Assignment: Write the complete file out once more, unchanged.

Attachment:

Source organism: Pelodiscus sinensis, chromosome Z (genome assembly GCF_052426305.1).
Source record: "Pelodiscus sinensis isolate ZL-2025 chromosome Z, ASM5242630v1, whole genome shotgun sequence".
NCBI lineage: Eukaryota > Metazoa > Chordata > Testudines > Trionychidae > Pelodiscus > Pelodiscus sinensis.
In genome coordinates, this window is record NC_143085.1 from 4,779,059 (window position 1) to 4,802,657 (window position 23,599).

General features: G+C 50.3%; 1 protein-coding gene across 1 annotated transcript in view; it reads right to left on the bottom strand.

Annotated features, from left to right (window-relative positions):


Source organism: Pelodiscus sinensis, chromosome Z (genome assembly GCF_052426305.1).
Source record: "Pelodiscus sinensis isolate ZL-2025 chromosome Z, ASM5242630v1, whole genome shotgun sequence".
NCBI lineage: Eukaryota > Metazoa > Chordata > Testudines > Trionychidae > Pelodiscus > Pelodiscus sinensis.
In genome coordinates, this window is record NC_143085.1 from 4,779,059 (window position 1) to 4,802,657 (window position 23,599).

General features: G+C 50.3%; 1 protein-coding gene across 1 annotated transcript in view; it reads right to left on the bottom strand.

Annotated features, from left to right (window-relative positions):